the youngest world religion as such, has many parallels
to the important steps of the history of
the United States, which I can not go very deep
today because of the time. But I just want
to mention to you three of the parallel things. Bahá’u’lláh, the prophet
founder of the Bahá’í faith, was born in 1817. That is, this year
is the bicentenary of Bahá’u’lláh, which overlaps– fortunately for me– with
the Harvard Divinity School Bicentenary. I think that explains why
I’m standing here today. In 1848– and we have
Professor [INAUDIBLE] here, who is an expert on– and
many others friends of course as well– on the question
of women and Iran. In 1848, Bahá’u’lláh himself
gathered the number of Bábis at the conference of Badasht,
and helped and assisted a young Iranian woman by the
name Táhirih Qurratu l-‘Ayn to remove the veil
publicly as a sign not only for the advent of
a new religion, but also as a sign for the
equality of men and women. And Bahá’u’lláh
was a major force. Now, we know 1848 was Seneca
Falls, a group of women which gathered in the United States– albeit collectively–
whereas in Iran, it was one courageous woman
who tried to do the same. And in 1863, Bahá’u’lláh,
then banished from Tehran to Baghdad– and I might have a
few minutes later on to talk to you about that. And here, where Lincoln, in this
important country of the United States, abolished slavery. And this year actually,
Bahá’u’lláh proclaimed his message to humanity. So now I will come
to this story, which I wanted to tell you. In 1981, I was in the
age of around six years. You can now start to
count how old I am. I have now reached
the age of 40. And 40 is a
dangerous age for you who are familiar with
religious history. Muhammad claimed
to get revelation on the mountain of Hira, Moses
wandered through the wilderness for 40 years. And Bahá’u’lláh himself was 40
years old also in banishment. So the age of 40
is quite dangerous, but I promise I have no
revelation for you today, except the fact that I
will share some story that is related to my childhood. In the age of six years– I was born in Tehran in
Iran and left later on, and went to Germany. Now I live in
Israel, and you can imagine I’m kind of the
horror for any security out there in the world
when I have to get through. And my name is Sasha–
some think my parents might have been Communists. Anyways, when I was
in the age of six, one family member of ours,
one year after the revolution, by the name [NON-ENGLISH SPEECH]
was imprisoned. Not in Tehran, but in
the city of Shiraz. He was imprisoned with
another friend, Medhi Anvari. [NON-ENGLISH SPEECH] from my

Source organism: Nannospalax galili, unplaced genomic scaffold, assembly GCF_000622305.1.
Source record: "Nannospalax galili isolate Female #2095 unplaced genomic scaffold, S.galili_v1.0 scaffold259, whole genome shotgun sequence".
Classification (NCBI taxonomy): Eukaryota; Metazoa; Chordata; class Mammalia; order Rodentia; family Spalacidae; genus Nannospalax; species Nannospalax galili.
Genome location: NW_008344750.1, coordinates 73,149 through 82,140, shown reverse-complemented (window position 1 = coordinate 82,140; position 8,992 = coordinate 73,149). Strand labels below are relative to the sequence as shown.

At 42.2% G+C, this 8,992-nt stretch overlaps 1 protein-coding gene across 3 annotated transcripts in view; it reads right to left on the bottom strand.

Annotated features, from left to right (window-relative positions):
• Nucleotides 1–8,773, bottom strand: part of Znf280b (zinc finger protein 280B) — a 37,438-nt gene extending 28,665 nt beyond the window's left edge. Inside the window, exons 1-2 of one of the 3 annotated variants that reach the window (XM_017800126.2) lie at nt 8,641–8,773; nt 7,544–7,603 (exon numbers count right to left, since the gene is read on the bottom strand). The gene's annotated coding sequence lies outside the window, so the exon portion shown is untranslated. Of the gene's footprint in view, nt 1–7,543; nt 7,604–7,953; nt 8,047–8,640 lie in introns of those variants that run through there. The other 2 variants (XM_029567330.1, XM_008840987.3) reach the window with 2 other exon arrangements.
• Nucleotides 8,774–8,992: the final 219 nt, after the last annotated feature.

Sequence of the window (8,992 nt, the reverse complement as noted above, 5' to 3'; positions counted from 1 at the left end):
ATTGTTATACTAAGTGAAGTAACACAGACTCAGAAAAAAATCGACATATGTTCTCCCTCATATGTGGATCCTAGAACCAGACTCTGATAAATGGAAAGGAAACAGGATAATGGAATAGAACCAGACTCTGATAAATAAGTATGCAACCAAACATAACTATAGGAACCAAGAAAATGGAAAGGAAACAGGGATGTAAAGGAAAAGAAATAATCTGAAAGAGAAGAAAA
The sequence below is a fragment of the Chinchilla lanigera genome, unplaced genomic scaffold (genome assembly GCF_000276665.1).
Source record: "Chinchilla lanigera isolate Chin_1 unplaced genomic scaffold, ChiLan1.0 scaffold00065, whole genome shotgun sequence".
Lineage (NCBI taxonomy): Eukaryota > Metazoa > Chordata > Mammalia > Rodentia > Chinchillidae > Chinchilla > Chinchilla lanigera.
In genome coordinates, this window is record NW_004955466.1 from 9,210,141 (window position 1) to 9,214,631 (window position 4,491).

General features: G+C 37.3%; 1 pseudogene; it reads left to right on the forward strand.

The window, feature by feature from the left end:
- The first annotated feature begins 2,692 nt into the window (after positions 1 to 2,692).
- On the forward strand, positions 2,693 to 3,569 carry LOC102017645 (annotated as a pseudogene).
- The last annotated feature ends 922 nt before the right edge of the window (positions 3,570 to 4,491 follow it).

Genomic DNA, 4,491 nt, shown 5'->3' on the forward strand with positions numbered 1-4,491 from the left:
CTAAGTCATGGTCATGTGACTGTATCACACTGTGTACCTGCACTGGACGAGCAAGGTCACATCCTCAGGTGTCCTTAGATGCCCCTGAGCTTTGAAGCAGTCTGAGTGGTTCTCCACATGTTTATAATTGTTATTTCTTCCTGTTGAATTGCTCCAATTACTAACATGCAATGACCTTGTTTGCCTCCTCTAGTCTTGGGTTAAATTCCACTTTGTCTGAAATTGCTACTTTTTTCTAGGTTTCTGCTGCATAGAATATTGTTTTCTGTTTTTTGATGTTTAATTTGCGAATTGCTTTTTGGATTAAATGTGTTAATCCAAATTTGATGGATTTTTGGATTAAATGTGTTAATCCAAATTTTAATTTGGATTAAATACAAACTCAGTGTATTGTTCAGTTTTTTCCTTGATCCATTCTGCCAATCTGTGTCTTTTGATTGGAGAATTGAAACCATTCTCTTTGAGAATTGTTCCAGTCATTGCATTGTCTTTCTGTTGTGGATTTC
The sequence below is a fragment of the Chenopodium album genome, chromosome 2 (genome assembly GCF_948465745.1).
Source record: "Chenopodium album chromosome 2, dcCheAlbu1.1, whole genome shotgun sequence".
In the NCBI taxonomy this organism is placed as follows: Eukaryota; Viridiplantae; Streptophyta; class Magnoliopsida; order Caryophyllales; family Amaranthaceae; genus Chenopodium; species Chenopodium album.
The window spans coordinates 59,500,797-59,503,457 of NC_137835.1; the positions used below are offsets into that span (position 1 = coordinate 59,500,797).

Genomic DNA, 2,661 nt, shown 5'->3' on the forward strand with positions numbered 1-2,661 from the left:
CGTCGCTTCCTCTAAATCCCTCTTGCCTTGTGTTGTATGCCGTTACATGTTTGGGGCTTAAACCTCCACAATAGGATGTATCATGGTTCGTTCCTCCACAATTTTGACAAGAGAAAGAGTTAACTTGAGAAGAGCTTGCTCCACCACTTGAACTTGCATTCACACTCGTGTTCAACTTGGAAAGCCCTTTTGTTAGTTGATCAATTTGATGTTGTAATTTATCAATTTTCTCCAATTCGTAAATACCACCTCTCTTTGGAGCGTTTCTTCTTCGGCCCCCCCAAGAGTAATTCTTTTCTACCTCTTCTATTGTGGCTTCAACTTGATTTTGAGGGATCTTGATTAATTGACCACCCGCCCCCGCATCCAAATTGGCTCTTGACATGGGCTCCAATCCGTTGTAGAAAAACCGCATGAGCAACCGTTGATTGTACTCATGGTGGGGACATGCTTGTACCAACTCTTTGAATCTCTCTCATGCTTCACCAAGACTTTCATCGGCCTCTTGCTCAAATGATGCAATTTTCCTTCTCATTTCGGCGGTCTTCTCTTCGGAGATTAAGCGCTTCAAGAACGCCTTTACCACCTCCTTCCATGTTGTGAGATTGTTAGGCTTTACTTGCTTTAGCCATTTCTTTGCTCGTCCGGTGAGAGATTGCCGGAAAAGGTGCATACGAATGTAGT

family, the uncle of my mother, was a pretty
successful businessman. Medhi Anvari was
a medical doctor, as far as I can remember,
I was in the age of six. So you know that after
the revolution in Iran, many things changed. One of the things that happened
is that the Islamic government quickly adopted a constitution. And this Constitution
of Iran, the article 13 says very explicitly
that Jewish, Zoroastrian, and Christian
people are accepted as religious minorities,
and only these. Which means the Bahá’ís, the
biggest religious minority in Iran, with 300,000 people,
are– even by constitution, right from the beginning
of the revolution– excluded from any rights. In very practical terms,
this meant, step-by-step, that Bahá’ís and the leaders
of Bahá’í institutions were not only brought to prison, but
also the Bahá’ís didn’t have the right to higher education,
which is still till nowadays it hasn’t changed. In a way, they go
through strangulation in economy, in professional
life, and many things. But the story I have today is
just like a glimpse of what happened to the Bahá’ís,
representative to a much bigger community that we have in Iran. When [NON-ENGLISH SPEECH] and
Medhi Anvari were in prison, the hope at that time and
still nowadays is the same when the Bahá’ís are imprisoned. The leading institution of
the Bahá’ís, seven members of the Bahá’ís
are at the moment, since eight or nine years
in prison in Iran as well. When the Bahá’ís are in
prison, one of the hopes of the government in Iran
is that they would recant their faith. That they would say they
are not Bahá’ís anymore. And when they figure
out after a while that regardless of torture
or what happens to them, that is not going to happen. Then after giving the chance
generously, one has to say, that they can convert to Islam. When they keep believing
in their faith, and they stay
steadfast, then usually the death penalty is
what happens to them. So Medhi Anvari and
[NON-ENGLISH SPEECH] were both killed in 1980, after it
got clear to the soldiers and to the prison in Shiraz
that they will not recant their faith. What happened is at first,
they staged a mocked execution. So they pretended as if they
were going to soldiers– as if they are going to
shoot them, but they didn’t. They just shoot in the air. And of course, you know,
that might have been the hope that that will trigger such
a terror in their heart that now they will
come to reason, and they will accept
to convert to Islam, which didn’t take place. Then, of course,
the second attempt, [NON-ENGLISH SPEECH] and Medhi
Anvari, they were both killed. And from Bahá’í perspective,
they are seen as martyrs. Now, why do I tell
this story today, and why did I want us to
start with this story? William Sears, an American